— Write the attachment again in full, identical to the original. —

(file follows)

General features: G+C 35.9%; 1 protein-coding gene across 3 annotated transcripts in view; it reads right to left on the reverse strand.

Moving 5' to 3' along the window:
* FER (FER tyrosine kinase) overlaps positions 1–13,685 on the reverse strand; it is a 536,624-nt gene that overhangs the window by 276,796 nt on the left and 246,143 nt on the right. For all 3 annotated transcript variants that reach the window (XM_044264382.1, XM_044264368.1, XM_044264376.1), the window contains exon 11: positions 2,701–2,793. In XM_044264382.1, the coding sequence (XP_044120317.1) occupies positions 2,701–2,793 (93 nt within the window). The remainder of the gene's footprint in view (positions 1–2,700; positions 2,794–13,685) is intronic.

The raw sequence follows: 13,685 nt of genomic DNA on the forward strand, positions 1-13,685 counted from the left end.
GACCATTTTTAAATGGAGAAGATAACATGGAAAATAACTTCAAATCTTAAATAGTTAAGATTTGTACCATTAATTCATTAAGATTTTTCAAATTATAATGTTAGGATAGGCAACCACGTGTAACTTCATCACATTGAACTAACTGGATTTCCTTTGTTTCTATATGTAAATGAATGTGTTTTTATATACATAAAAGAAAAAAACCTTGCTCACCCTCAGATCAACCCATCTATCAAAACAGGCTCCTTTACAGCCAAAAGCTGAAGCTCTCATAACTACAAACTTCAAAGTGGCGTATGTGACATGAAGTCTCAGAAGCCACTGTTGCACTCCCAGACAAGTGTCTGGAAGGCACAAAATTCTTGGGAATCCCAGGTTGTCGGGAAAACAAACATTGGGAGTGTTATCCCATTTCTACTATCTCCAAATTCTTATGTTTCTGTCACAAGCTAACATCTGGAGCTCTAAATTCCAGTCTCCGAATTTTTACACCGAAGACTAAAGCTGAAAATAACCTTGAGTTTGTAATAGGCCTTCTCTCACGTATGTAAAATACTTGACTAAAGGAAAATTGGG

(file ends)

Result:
General features: G+C 35.9%; 1 protein-coding gene across 3 annotated transcripts in view; it reads right to left on the reverse strand.

Moving 5' to 3' along the window:
* FER (FER tyrosine kinase) overlaps positions 1–13,685 on the reverse strand; it is a 536,624-nt gene that overhangs the window by 276,796 nt on the left and 246,143 nt on the right. For all 3 annotated transcript variants that reach the window (XM_044264382.1, XM_044264368.1, XM_044264376.1), the window contains exon 11: positions 2,701–2,793. In XM_044264382.1, the coding sequence (XP_044120317.1) occupies positions 2,701–2,793 (93 nt within the window). The remainder of the gene's footprint in view (positions 1–2,700; positions 2,794–13,685) is intronic.

The raw sequence follows: 13,685 nt of genomic DNA on the forward strand, positions 1-13,685 counted from the left end.
GACCATTTTTAAATGGAGAAGATAACATGGAAAATAACTTCAAATCTTAAATAGTTAAGATTTGTACCATTAATTCATTAAGATTTTTCAAATTATAATGTTAGGATAGGCAACCACGTGTAACTTCATCACATTGAACTAACTGGATTTCCTTTGTTTCTATATGTAAATGAATGTGTTTTTATATACATAAAAGAAAAAAACCTTGCTCACCCTCAGATCAACCCATCTATCAAAACAGGCTCCTTTACAGCCAAAAGCTGAAGCTCTCATAACTACAAACTTCAAAGTGGCGTATGTGACATGAAGTCTCAGAAGCCACTGTTGCACTCCCAGACAAGTGTCTGGAAGGCACAAAATTCTTGGGAATCCCAGGTTGTCGGGAAAACAAACATTGGGAGTGTTATCCCATTTCTACTATCTCCAAATTCTTATGTTTCTGTCACAAGCTAACATCTGGAGCTCTAAATTCCAGTCTCCGAATTTTTACACCGAAGACTAAAGCTGAAAATAACCTTGAGTTTGTAATAGGCCTTCTCTCACGTATGTAAAATACTTGACTAAAGGAAAATTGGG